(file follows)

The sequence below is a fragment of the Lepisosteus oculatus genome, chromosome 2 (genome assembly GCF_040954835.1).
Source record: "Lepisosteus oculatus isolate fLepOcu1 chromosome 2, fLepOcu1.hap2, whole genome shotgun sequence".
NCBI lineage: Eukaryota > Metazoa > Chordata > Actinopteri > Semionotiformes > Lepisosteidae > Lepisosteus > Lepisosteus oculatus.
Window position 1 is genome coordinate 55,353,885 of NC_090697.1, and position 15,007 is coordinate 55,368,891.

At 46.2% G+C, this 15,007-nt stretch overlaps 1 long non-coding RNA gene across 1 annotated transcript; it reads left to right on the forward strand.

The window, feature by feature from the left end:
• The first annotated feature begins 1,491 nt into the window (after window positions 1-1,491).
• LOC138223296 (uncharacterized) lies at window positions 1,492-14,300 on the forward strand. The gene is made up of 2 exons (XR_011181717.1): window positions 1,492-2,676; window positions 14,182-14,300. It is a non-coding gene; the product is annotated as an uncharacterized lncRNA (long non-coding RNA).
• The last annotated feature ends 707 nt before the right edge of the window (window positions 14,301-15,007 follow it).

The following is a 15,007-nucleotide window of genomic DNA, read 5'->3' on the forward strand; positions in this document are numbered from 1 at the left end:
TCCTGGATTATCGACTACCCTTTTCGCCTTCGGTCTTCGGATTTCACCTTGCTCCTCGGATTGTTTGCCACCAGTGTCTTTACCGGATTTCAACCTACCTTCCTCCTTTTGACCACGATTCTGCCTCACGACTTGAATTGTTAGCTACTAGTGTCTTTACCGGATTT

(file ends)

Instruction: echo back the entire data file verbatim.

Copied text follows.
The sequence below is a fragment of the Lepisosteus oculatus genome, chromosome 2 (genome assembly GCF_040954835.1).
Source record: "Lepisosteus oculatus isolate fLepOcu1 chromosome 2, fLepOcu1.hap2, whole genome shotgun sequence".
NCBI lineage: Eukaryota > Metazoa > Chordata > Actinopteri > Semionotiformes > Lepisosteidae > Lepisosteus > Lepisosteus oculatus.
Window position 1 is genome coordinate 55,353,885 of NC_090697.1, and position 15,007 is coordinate 55,368,891.

At 46.2% G+C, this 15,007-nt stretch overlaps 1 long non-coding RNA gene across 1 annotated transcript; it reads left to right on the forward strand.

The window, feature by feature from the left end:
• The first annotated feature begins 1,491 nt into the window (after window positions 1-1,491).
• LOC138223296 (uncharacterized) lies at window positions 1,492-14,300 on the forward strand. The gene is made up of 2 exons (XR_011181717.1): window positions 1,492-2,676; window positions 14,182-14,300. It is a non-coding gene; the product is annotated as an uncharacterized lncRNA (long non-coding RNA).
• The last annotated feature ends 707 nt before the right edge of the window (window positions 14,301-15,007 follow it).

The following is a 15,007-nucleotide window of genomic DNA, read 5'->3' on the forward strand; positions in this document are numbered from 1 at the left end:
TCCTGGATTATCGACTACCCTTTTCGCCTTCGGTCTTCGGATTTCACCTTGCTCCTCGGATTGTTTGCCACCAGTGTCTTTACCGGATTTCAACCTACCTTCCTCCTTTTGACCACGATTCTGCCTCACGACTTGAATTGTTAGCTACTAGTGTCTTTACCGGATTT